So what do we have here? We have a warning. Keep your lamps trimmed and burning. Rejoice, rejoice, believers and let your lights appear. The warning is for those who have already been included, but through their own actions – or lack of actions – will be shut out.

Is it their own stupidity? Perhaps, although Matthew is not talking about intelligence when he regards five of them as “fools.” Biblically speaking, there are a lot of smart people who act as fools. They are short-sighted, living only for today and not for tomorrow. They refuse to see the disconnection between their actions and the consequences. They avoid the hard work of staying faithful in their hearts and nimble on their feet. And when the decisive moment comes, they miss it. They run out of the time they have been borrowing.

Matthew wants the church to be ready for the long haul, to be faithful across the coming generations. What would that mean? I suppose I could tell you, “Put this church in your will,” and that would be good advice. But I should also say, “Pray that the church doesn’t get lazy after you leave us two million dollars.” You see, that’s the deeper issue: checking out before you’re done. Matthew calls it “running out of oil.”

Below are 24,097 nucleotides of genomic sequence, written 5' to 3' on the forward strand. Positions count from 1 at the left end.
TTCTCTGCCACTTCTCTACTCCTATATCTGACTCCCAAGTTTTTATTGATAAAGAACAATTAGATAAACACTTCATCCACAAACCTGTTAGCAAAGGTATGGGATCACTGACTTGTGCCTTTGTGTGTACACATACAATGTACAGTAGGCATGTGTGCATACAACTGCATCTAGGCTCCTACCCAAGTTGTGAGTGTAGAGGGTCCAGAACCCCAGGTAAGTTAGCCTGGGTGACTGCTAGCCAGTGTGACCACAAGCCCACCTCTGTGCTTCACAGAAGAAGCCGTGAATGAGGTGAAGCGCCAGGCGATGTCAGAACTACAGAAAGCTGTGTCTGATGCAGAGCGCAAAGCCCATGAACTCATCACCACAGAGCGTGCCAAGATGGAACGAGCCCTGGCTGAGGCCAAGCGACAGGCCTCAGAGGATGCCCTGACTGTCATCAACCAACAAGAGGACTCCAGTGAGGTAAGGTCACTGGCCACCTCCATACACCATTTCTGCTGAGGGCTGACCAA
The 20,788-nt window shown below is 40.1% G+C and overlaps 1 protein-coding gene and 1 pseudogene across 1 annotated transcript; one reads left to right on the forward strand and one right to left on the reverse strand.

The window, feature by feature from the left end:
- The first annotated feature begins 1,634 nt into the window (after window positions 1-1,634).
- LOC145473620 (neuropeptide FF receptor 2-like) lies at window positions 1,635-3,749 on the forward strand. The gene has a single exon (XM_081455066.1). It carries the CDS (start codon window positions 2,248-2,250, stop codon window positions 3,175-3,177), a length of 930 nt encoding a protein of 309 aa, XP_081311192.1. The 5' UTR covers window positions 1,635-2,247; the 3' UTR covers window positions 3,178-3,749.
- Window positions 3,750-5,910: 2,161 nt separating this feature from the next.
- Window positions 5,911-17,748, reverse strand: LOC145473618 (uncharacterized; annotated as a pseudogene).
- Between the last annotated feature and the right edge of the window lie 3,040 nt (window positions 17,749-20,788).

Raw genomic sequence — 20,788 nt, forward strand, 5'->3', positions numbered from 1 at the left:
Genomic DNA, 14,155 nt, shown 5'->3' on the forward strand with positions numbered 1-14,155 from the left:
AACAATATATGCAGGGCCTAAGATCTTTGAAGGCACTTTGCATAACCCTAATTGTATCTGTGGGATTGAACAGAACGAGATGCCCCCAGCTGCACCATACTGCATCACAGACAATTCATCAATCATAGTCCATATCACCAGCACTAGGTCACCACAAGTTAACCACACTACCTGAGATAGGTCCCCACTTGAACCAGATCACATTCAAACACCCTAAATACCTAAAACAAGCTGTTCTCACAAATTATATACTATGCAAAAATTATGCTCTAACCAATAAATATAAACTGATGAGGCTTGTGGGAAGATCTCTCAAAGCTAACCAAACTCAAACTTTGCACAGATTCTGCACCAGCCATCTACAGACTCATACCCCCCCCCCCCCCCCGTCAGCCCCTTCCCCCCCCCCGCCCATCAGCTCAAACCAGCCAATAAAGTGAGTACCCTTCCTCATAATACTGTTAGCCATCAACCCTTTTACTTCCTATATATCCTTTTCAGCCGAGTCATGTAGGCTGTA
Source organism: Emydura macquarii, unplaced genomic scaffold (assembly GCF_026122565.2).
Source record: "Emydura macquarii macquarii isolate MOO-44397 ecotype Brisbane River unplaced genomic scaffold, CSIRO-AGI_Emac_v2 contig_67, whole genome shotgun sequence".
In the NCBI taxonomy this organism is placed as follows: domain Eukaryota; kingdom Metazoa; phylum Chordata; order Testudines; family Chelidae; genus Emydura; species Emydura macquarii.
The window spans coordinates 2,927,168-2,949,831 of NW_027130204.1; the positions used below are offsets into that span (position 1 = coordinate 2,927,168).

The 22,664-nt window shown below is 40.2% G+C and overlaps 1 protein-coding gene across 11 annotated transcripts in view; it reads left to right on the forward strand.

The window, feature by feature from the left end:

So how do we keep the lamps lit? A good start is simply to ask that question. A lot of people never ask. They simply show up and expect the lights to be on, because they’ve always been on. Maybe they are just dropping by when they feel like it, without any investment or commitment, merely coming to consume – before moving on like locusts to eat another crop.

But the life in Christ is so much more than that. It’s keeping the lamps lit. It’s expecting the same Jesus who is now hidden among us, the One who says “I am with you to the end,” will suddenly appear, will suddenly show himself from time to time, will suddenly come with great clarity to confirm what we have been trusting to be true all along.